Monday PM - June 20, 2016


Columns - Commentary

jpg Rick Jensen

RICK JENSEN: Liberals Have the Wrong Response to Gun Violence - The Orlando massacre reignited spokesperson Gwen Patton's passion for gays to protect themselves, inspiring her to reach out to any and every media outlet that would listen to her.

The message is quite clear: arm yourself and train with a professional to deter anyone who threatens your life.

The idea for the group emanated from a 2000 column by Jonathan Rauch, who used the phrase, "pink pistols," playing on the presumption that all gay men are limped-wristed and weak.

Gwen explains that is not always the case.She describes a man in her Philadelphia Pink Pistols chapter as big, muscular and a deadly shot.

She tells the story of another Philadelphian being followed down the street and harassed by a gang of men wielding metal pipes, exhibiting behavior that would not be described as "brotherly love."

The intended victim turned on his would-be attackers, aimed his .38 pistol at them in self-defense and the thugs exited the scene in a cloud of dust.

The gun is the equalizer. - More...
Monday PM - June 20, 2016

jpg Will Durst

WILL DURST: A Bit of Common Sense on Guns - If the goal is to cause both sides of the political spectrum to quiver, twitch and shake like a raccoon clinging to the outside of a cement mixer speeding through a railroad yard, just casually throw out the term, "gun control," and step back. The left considers all guns the reprehensible tool of warriors, criminals and primitives, while in most of red state America, the definition of gun control is using two hands and hitting the target.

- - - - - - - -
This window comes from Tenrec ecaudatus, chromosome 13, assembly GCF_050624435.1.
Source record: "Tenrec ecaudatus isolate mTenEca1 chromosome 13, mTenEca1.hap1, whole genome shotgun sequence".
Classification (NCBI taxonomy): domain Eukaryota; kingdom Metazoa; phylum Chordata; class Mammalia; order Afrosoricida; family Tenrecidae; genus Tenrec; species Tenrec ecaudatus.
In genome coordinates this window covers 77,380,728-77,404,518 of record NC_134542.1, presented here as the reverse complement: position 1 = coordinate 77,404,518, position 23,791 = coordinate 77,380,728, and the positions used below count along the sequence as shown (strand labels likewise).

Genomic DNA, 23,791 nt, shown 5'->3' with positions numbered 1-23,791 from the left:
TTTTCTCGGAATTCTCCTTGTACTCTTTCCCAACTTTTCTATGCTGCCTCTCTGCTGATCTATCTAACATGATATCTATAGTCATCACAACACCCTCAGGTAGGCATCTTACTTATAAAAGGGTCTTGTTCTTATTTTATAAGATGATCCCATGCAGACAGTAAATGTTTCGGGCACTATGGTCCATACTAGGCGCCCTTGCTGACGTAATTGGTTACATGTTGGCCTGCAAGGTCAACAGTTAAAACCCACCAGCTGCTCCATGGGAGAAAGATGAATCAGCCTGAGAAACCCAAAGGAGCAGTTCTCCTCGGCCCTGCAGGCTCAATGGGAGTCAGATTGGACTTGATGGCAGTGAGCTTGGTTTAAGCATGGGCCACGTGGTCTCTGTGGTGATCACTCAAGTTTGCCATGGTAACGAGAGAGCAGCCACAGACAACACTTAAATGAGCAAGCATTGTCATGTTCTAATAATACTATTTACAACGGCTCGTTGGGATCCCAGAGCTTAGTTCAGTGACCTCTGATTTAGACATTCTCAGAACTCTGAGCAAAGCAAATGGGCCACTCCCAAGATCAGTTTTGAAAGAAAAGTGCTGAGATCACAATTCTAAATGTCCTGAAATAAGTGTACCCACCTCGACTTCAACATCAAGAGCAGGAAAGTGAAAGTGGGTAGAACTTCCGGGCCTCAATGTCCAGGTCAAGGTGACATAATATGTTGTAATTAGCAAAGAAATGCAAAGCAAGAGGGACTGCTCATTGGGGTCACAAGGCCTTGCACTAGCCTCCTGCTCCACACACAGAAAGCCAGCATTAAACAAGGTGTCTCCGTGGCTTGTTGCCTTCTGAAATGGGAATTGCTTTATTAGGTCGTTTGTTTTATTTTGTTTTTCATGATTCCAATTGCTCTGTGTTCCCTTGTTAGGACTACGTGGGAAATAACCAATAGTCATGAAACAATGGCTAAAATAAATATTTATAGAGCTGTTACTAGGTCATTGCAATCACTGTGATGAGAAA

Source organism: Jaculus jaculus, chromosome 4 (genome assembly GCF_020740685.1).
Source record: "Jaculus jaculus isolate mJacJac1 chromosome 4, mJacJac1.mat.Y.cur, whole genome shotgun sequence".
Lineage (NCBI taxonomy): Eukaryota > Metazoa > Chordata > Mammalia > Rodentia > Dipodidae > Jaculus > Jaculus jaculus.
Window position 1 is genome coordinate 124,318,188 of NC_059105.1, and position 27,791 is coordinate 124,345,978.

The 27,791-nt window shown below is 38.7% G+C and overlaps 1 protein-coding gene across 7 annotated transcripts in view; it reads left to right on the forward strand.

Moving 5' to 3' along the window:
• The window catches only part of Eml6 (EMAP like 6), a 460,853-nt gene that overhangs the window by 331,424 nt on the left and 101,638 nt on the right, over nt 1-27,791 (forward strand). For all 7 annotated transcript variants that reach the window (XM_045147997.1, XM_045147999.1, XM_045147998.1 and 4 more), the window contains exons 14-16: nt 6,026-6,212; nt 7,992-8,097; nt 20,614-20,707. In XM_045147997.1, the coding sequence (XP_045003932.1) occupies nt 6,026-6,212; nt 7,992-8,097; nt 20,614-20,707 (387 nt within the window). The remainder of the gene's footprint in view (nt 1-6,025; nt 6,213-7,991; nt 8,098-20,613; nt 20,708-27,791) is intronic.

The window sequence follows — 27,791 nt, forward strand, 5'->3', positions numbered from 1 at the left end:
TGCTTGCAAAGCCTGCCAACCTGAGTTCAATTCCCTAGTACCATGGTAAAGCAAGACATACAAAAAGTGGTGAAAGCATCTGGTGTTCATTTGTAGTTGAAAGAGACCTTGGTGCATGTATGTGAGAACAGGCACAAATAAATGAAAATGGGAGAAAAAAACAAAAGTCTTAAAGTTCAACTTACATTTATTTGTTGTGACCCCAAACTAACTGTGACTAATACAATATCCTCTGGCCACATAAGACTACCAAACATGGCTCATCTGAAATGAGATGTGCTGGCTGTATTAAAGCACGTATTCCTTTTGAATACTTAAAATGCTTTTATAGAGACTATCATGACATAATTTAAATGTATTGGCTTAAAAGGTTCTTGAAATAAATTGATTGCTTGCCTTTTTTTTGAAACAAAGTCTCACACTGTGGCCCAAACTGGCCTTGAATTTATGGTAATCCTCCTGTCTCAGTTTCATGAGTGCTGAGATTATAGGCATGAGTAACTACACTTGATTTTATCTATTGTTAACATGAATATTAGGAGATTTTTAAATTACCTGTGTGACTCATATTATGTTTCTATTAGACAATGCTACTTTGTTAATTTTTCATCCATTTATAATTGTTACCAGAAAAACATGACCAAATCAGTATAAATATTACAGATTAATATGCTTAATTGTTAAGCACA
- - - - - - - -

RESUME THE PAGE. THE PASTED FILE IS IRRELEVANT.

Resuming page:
Then some addled-brained, flippo-unit actually uses those techniques to take out a bunch of innocent people, and the blowback starts with a debate about how big our guns should be, further restrictions on who can purchase them and whether we need to know the identity and shoe size of the purchasers.

Yes, we do. For crum's sakes, you need to present identification to apply for a card to take a book out of a library. Admittedly, in the right hands, a book can be more dangerous than a gun, but they hardly ever put holes in people's bodies that the blood leaks out of way too quick. - More...
Monday PM - June 20, 2016


jpg Editorial Cartoon: Giving Away Federal Public Lands

Editorial Cartoon: Giving Away Federal Public Lands
By Monte Wolverton ©2016, Cagle Cartoons
Distributed to subscribers for publication by Cagle Cartoons, Inc.


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Questions, please contact the editor at or call 617-9696
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letter Good Sportsmanship! By Mimi Eddy - My grandson is 9 years old and I was at his baseball game this Saturday (11th). His team-the red one (Matt Caskey coach or helping coach) showed excellent sportsmanship. They were encouraging each other - some of the boys are in their first year of batting from a peer pitcher so are nervous. Their teammates are talking and encouraging them in their play. - More...